The second biggest wireless carrier in America has recently announced this week that it has completed its acquisition of Time Warner for a sum of $85 billion. Earlier this week, United States District Court Judge Richard J. Leon had ruled in favor of AT&T, effectively saying that the US government had not presented enough evidence to prove that the merger between AT&T and Time Warner would negatively impact customers.
Score one for wireless service providers looking to consolidate with multimedia companies (or fellow mobile operators). United States District Court Judge Richard J. Leon has ruled in favor of national carrier AT&T in the US government’s antitrust suit to stop the proposed merger deal from happening between Time Warner and AT&T.
This week saw United States lawmakers grill the second biggest wireless carrier in America regarding its plans to complete its acquisition of media empire Time Warner for a sum of $85 billion. Some of the questions thrown by the US Senate antitrust subcommittee revolved around how the merger would potentially impact prices for Americans or affect fair competition among online video content service providers.
AT&T confirmed over the weekend that it will be acquiring Time Warner for a sum of $85.4 billion, which makes it one of the most expensive acquisitions in history. The merger will be done via a half stock, half cash deal, and both companies are expecting the acquisition to be finalized by the end of next year.
If regulators approve this deal, it would mean that AT&T would gain ownership of Time Warner’s treasure trove of content, which includes CNN, HBO, Cartoon Network, Adult Swim, Warner Bros, New Line Cinema, TNT, and TBS.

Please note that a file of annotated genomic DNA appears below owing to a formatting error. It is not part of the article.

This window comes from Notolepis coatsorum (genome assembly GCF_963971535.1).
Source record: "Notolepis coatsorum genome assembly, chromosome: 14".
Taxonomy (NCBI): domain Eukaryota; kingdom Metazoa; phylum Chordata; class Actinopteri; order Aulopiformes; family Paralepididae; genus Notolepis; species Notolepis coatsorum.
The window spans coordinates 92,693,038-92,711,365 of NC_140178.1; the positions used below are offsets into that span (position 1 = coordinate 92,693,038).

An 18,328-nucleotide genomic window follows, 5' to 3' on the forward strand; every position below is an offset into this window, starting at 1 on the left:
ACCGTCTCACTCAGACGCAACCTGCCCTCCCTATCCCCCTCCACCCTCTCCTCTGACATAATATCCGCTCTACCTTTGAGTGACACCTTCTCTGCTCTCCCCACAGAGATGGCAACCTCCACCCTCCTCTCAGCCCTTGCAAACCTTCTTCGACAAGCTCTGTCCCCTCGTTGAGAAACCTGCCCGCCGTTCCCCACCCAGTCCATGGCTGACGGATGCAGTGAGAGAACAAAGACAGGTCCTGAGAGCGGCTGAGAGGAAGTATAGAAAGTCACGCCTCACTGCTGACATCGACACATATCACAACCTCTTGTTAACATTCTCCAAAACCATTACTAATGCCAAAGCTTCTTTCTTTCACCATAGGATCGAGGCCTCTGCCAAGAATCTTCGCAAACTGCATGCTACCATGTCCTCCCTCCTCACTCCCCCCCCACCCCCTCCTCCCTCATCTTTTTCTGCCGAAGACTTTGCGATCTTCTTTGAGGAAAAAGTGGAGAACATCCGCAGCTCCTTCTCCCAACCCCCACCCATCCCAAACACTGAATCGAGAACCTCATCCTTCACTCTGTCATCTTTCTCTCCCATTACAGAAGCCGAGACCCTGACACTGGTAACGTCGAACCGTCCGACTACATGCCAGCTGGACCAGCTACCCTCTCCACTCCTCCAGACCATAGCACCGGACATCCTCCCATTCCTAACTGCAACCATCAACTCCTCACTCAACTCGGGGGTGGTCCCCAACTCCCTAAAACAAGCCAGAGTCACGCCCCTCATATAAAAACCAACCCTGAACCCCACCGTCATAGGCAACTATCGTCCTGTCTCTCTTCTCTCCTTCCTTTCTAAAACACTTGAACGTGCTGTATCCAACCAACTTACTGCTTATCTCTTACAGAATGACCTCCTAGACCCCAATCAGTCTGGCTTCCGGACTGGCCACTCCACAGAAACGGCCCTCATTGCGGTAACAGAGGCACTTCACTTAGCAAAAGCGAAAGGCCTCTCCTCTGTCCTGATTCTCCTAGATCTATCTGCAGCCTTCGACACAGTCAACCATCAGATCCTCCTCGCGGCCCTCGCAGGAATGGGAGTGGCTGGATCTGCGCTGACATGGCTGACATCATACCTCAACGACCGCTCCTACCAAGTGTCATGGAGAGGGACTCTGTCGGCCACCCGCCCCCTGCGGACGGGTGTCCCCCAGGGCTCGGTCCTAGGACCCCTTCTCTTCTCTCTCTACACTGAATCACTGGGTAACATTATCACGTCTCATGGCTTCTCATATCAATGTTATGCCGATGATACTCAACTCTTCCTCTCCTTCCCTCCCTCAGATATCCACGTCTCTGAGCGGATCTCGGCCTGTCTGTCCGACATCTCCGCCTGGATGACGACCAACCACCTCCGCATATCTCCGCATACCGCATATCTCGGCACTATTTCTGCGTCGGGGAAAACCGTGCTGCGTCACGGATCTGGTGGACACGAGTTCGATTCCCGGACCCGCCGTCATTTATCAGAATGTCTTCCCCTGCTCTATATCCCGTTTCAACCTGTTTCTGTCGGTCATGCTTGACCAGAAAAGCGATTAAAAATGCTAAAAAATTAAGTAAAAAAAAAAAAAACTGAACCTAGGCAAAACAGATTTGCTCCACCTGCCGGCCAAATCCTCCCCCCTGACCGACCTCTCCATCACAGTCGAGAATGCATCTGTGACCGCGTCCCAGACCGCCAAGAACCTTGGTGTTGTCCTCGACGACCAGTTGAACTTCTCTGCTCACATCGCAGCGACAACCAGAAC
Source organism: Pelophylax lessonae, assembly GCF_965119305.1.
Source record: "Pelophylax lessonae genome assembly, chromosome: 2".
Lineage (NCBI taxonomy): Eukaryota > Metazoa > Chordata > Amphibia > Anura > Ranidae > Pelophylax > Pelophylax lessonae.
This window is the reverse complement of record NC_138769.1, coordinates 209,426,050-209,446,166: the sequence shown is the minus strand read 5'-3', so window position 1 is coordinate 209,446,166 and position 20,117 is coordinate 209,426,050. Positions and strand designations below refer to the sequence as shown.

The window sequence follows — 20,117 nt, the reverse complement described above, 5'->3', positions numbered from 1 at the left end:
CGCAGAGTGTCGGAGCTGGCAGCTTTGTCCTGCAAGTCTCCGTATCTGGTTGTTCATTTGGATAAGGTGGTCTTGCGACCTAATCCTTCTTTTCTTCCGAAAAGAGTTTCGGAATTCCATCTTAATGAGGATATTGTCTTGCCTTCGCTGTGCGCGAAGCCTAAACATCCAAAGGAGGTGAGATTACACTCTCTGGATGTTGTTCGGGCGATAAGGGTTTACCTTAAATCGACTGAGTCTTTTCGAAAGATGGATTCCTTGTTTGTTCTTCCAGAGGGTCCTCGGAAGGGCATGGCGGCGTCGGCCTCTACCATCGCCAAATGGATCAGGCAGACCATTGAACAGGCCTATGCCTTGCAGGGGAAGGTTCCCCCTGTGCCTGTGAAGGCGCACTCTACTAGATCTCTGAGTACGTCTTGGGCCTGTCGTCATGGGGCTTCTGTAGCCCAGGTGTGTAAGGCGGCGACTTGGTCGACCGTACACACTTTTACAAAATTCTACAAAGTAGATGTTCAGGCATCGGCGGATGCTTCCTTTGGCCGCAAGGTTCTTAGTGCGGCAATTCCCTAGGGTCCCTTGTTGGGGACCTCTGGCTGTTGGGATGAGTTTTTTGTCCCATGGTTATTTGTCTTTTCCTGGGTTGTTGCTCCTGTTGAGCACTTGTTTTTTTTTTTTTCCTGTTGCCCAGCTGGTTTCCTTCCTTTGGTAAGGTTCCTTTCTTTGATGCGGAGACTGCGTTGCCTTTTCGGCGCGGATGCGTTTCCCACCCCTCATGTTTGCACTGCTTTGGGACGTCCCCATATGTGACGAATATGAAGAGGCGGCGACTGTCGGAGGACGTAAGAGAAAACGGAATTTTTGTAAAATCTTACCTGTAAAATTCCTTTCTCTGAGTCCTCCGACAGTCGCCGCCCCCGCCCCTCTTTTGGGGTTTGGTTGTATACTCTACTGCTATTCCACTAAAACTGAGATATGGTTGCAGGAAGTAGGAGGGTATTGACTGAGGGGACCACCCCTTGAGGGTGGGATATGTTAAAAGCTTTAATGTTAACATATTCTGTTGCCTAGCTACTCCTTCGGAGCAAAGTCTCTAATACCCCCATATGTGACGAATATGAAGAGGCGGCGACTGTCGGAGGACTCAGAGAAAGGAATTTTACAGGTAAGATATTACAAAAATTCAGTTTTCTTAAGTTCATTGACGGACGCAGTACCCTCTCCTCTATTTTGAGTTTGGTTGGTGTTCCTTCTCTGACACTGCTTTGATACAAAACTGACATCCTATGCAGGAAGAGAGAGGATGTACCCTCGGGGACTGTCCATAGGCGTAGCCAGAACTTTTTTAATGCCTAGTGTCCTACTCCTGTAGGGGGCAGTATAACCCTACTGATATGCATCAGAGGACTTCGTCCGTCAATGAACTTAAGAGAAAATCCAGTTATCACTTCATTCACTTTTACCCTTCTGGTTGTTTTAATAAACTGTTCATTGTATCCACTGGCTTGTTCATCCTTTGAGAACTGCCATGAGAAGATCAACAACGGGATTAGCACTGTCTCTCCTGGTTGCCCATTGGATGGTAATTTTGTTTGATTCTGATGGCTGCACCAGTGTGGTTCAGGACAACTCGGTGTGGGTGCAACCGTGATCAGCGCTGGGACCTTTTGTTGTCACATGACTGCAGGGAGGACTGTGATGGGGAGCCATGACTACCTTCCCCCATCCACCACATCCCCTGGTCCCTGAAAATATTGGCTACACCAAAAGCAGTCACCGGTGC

It appears so, according to a report published by Bloomberg just this week. Officials from AT&T and Time Warner have reportedly been involved in discussions over the past few weeks regarding a potential blockbuster merger between the wireless giant and the media powerhouse. Bloomberg’s report did describe the discussions as more formal in nature -- paying more attention to forging strategic partnerships as opposed to a complete acquisition.
Charter Communications’ mega-acquisition of rival cable operators Time Warner Cable (TWC) and Bright House Networks has been given the go signal by the Federal Communications Commission (FCC). In its rather long filing detailing the approval of the deal, the FCC addressed the possibility that this trio of business entities may look to venture into wireless service territory, including introducing a new mobile virtual network operator (MVNO). On top of that, the FCC also gave a rough idea of the companies’ plans to further expand their public Wi-Fi coverage, which could potentially affect other players in the wireless industry.
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